print('F1: {:.2f}'.format(f1_score(Ytest1.T, yhat.T)))
probs=predict_proba(parameters,Xtest1)
from sklearn.metrics import precision_recall_curve
precision, recall, thresholds = precision_recall_curve(Ytest1.T, probs.T)
closest_zero = np.argmin(np.abs(thresholds))
closest_zero_p = precision[closest_zero]
closest_zero_r = recall[closest_zero]
plt.xlim([0.0, 1.01])
plt.ylim([0.0, 1.01])
plt.plot(precision, recall, label='Precision-Recall Curve')
plt.plot(closest_zero_p, closest_zero_r, 'o', markersize = 12, fillstyle = 'none', c='r', mew=3)
plt.xlabel('Precision', fontsize=16)
plt.ylabel('Recall', fontsize=16)
plt.savefig("fig8.png",bbox_inches='tight')
```

```
## Accuracy: 0.99
## Precision: 0.96
## Recall: 0.89
## F1: 0.92
```

In addition to plotting the Cost vs Iterations, I also plot the Precision-Recall curve to show how the Precision and Recall, which are complementary to each other vary with respect to the other. To know more about Precision-Recall, please check my post Practical Machine Learning with R and Python – Part 4. You could also check out my book My book ‘Practical Machine Learning with R and Python’ on Amazon for details on the key metrics and algorithms for classification and regression problems. A physical copy of the book is much better than scrolling down a webpage. Personally, I tend to use my own book quite frequently to refer to R, Python constructs, subsetting, machine Learning function calls and the necessary parameters etc. It is useless to commit any of this to memory, and a physical copy of a book is much easier to thumb through for the relevant code snippet. Pick up your copy today!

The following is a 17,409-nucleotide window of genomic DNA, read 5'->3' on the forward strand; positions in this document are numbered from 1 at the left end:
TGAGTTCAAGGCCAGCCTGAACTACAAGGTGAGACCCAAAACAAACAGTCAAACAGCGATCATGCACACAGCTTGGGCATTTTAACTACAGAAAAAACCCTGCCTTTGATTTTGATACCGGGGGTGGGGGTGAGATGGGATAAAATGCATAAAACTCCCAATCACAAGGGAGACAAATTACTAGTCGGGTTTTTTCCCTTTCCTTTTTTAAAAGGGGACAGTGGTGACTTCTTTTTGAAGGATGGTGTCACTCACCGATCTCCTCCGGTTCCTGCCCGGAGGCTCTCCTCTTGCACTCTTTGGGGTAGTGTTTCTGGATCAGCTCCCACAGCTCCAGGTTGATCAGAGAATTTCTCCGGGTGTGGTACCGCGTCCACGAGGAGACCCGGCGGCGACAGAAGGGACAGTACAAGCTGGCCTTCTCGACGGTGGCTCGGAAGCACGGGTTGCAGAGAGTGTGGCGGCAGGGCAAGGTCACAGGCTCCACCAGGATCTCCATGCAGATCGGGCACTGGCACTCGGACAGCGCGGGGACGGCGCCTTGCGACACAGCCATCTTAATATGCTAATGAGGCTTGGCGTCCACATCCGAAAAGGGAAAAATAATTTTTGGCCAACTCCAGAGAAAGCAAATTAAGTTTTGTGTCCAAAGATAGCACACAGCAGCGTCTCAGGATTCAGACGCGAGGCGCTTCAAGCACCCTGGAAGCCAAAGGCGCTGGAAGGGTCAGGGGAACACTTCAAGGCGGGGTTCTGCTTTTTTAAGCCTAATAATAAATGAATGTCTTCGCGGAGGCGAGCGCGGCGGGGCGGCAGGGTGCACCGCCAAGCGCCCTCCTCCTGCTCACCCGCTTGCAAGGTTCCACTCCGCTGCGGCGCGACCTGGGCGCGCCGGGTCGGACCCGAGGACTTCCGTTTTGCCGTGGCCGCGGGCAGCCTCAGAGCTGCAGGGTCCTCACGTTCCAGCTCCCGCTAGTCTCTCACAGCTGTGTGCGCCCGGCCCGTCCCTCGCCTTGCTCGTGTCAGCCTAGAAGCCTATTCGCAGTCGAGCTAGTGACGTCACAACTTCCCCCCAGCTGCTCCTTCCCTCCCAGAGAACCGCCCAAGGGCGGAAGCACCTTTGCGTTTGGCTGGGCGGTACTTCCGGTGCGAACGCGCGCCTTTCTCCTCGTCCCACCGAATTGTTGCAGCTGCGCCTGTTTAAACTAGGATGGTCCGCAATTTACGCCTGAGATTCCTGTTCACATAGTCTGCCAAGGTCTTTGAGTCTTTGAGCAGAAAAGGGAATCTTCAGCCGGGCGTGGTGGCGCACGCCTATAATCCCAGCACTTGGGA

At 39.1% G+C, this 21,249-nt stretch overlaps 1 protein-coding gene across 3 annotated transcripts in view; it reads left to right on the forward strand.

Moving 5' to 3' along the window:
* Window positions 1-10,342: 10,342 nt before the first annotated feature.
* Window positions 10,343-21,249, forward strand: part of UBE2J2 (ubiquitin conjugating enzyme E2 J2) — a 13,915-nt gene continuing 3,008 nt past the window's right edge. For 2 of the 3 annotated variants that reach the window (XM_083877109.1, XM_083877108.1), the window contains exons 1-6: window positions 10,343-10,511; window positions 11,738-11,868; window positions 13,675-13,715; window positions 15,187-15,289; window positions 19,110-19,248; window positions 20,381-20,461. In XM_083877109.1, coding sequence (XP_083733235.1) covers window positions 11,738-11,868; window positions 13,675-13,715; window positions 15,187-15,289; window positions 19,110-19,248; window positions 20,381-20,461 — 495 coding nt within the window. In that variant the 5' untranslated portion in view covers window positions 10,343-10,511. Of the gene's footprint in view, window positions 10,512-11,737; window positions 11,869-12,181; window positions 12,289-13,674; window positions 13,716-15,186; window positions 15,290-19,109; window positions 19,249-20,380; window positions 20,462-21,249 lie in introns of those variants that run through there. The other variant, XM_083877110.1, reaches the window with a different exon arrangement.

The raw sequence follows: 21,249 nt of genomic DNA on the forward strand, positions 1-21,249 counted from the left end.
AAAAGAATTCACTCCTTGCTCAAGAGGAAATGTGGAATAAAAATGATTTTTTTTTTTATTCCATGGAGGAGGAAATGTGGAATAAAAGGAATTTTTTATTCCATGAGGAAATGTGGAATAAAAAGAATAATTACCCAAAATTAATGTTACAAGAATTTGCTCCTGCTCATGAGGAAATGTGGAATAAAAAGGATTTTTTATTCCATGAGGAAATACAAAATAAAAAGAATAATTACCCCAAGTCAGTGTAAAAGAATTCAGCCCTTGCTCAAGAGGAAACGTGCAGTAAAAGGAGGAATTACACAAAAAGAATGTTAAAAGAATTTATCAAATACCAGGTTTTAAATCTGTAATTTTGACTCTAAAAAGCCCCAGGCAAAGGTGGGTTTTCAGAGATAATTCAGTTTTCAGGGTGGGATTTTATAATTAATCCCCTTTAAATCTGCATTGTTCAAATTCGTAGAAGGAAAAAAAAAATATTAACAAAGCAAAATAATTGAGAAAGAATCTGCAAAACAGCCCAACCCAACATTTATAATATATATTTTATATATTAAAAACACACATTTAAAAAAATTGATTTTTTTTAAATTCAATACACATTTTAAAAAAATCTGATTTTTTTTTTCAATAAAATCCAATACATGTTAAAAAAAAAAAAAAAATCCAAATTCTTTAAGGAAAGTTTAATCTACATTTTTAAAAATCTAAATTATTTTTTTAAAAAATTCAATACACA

In the R code below the same binary classification of the digit ‘5’ and the ‘not 5’ is performed. The code to read and display the MNIST data is taken from Brendan O’ Connor’s github link at MNIST

```
source("mnist.R")
load_mnist()
#show_digit(train$x[2,]
layersDimensions=c(784, 7,7,3,1) # Works at 1500
x <- t(train$x)
# Choose only 5000 training data
x2 <- x[,1:5000]
y <-train$y
# Set labels for all digits that are 'not 5' to 0
y[y!=5] <- 0
# Set labels of digit 5 as 1
y[y==5] <- 1
# Set the data
y1 <- as.matrix(y)
y2 <- t(y1)
# Choose the 1st 5000 data
y3 <- y2[,1:5000]
#Execute the Deep Learning Model
retvals = L_Layer_DeepModel(x2, y3, layersDimensions,
hiddenActivationFunc='tanh',
learningRate = 0.3,
numIterations = 3000, print_cost = True)
```

```
# Plot cost vs iteration
costs <- retvals[['costs']]
numIterations = 3000
iterations <- seq(0,numIterations,by=1000)
df <-data.frame(iterations,costs)
ggplot(df,aes(x=iterations,y=costs)) + geom_point() +geom_line(color="blue") +
xlab('No of iterations') + ylab('Cost') + ggtitle("Cost vs No of iterations")
```

```
# Compute probability scores
scores <- computeScores(retvals$parameters, x2,hiddenActivationFunc='relu')
a=y3==1
b=y3==0
# Compute probabilities of class 0 and class 1
class1=scores[a]
class0=scores[b]
# Plot ROC curve
pr <-pr.curve(scores.class0=class1,
scores.class1=class0,
curve=T)
plot(pr)
```

The AUC curve hugs the top left corner and hence the performance of the classifier is quite good.

This code to load MNIST data was taken from Daniel E blog.

Precision recall curves are available in Matlab but are yet to be implemented in Octave’s statistics package.

load('./mnist/mnist.txt.gz'); % load the dataset

# Subset the 'not 5' digits

a=(trainY != 5);

# Subset '5'

b=(trainY == 5);

#make a copy of trainY

#Set 'not 5' as 0 and '5' as 1

y=trainY;

y(a)=0;

y(b)=1;

X=trainX(1:5000,:);

Y=y(1:5000);

# Set the dimensions of layer

layersDimensions=[784, 7,7,3,1];

# Compute the DL network